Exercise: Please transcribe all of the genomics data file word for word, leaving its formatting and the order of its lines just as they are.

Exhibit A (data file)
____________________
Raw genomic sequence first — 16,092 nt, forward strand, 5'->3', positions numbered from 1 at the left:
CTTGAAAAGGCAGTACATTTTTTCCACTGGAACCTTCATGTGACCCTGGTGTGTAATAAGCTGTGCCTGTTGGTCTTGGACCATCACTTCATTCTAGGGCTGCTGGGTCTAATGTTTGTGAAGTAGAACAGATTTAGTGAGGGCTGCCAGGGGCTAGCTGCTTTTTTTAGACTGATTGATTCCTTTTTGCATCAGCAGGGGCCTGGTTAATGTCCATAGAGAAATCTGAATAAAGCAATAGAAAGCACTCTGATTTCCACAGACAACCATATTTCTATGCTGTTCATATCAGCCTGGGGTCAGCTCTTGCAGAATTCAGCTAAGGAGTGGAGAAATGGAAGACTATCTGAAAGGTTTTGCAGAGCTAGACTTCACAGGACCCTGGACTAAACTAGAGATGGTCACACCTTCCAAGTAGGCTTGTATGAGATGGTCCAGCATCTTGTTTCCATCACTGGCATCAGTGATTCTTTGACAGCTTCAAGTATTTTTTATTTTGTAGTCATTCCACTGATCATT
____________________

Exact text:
Raw genomic sequence first — 16,092 nt, forward strand, 5'->3', positions numbered from 1 at the left:
CTTGAAAAGGCAGTACATTTTTTCCACTGGAACCTTCATGTGACCCTGGTGTGTAATAAGCTGTGCCTGTTGGTCTTGGACCATCACTTCATTCTAGGGCTGCTGGGTCTAATGTTTGTGAAGTAGAACAGATTTAGTGAGGGCTGCCAGGGGCTAGCTGCTTTTTTTAGACTGATTGATTCCTTTTTGCATCAGCAGGGGCCTGGTTAATGTCCATAGAGAAATCTGAATAAAGCAATAGAAAGCACTCTGATTTCCACAGACAACCATATTTCTATGCTGTTCATATCAGCCTGGGGTCAGCTCTTGCAGAATTCAGCTAAGGAGTGGAGAAATGGAAGACTATCTGAAAGGTTTTGCAGAGCTAGACTTCACAGGACCCTGGACTAAACTAGAGATGGTCACACCTTCCAAGTAGGCTTGTATGAGATGGTCCAGCATCTTGTTTCCATCACTGGCATCAGTGATTCTTTGACAGCTTCAAGTATTTTTTATTTTGTAGTCATTCCACTGATCATT